Origin of allele
OTHER WORDS FROM alleleal·lel·ic [uh-lee-lik, uh-lel-ik], /əˈli lɪk, əˈlɛl ɪk/, adjectiveal·lel·ism, nounin·ter·al·lel·ic, adjectivenon·al·lel·ic, adjective
Words nearby allele
How to use allele in a sentence
If you have a variable, incestual population, not all the descendants have the same alleles, or versions of a gene.
The Neanderthals and Denisovans have the same allele for that gene as we do.
Our current understanding of natural selection is that it operates as a ratio, with the numerator reflecting the success of genes in projecting copies of themselves into the future and the denominator, the success of alternative alleles.Just Because It’s Natural Doesn’t Mean It’s Good - Issue 89: The Dark Side|David P. Barash|August 19, 2020|Nautilus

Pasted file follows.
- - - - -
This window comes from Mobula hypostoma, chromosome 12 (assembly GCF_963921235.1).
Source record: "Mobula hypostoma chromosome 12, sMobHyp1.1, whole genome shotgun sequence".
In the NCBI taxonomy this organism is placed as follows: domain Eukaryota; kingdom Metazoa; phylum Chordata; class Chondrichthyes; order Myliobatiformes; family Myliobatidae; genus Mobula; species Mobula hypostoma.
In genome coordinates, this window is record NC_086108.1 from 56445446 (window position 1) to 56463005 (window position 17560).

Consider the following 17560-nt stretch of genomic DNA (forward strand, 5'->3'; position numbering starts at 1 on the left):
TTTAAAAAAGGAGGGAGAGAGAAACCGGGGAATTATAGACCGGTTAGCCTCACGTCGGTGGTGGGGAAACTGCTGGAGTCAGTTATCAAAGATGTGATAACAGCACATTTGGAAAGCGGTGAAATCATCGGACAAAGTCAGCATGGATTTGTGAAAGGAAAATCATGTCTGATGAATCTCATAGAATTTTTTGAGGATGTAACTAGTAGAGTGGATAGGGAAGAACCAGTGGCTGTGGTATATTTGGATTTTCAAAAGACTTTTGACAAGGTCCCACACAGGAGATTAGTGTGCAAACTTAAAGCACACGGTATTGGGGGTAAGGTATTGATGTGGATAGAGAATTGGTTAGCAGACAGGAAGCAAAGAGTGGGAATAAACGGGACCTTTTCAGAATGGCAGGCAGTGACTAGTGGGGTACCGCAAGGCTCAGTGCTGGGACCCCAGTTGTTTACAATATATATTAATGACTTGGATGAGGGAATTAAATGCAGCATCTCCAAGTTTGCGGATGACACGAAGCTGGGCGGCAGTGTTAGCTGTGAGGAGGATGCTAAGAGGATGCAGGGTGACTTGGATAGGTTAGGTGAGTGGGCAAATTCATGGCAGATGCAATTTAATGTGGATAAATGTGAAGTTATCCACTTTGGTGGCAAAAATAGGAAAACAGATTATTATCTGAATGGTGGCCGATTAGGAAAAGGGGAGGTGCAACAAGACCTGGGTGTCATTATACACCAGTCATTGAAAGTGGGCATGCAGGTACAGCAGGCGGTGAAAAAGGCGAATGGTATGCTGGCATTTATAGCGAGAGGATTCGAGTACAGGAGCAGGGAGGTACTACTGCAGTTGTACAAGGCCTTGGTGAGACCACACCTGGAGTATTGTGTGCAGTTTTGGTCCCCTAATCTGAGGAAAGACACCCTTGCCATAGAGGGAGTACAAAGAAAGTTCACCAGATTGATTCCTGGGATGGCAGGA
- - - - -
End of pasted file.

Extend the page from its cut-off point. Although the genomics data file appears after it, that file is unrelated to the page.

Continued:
British Dictionary definitions for allele
Derived forms of alleleallelic, adjectiveallelism, noun
Word Origin for allele
Scientific definitions for allele
Cultural definitions for allele
The sequence of nucleotides on a DNA molecule that constitutes the form of a gene at a specific spot or a chromosome. There can be several variations of this sequence, and each of these is called an allele. In the case of the gene for eye color, for example, one allele codes for blue eyes, whereas the other may code for brown eyes.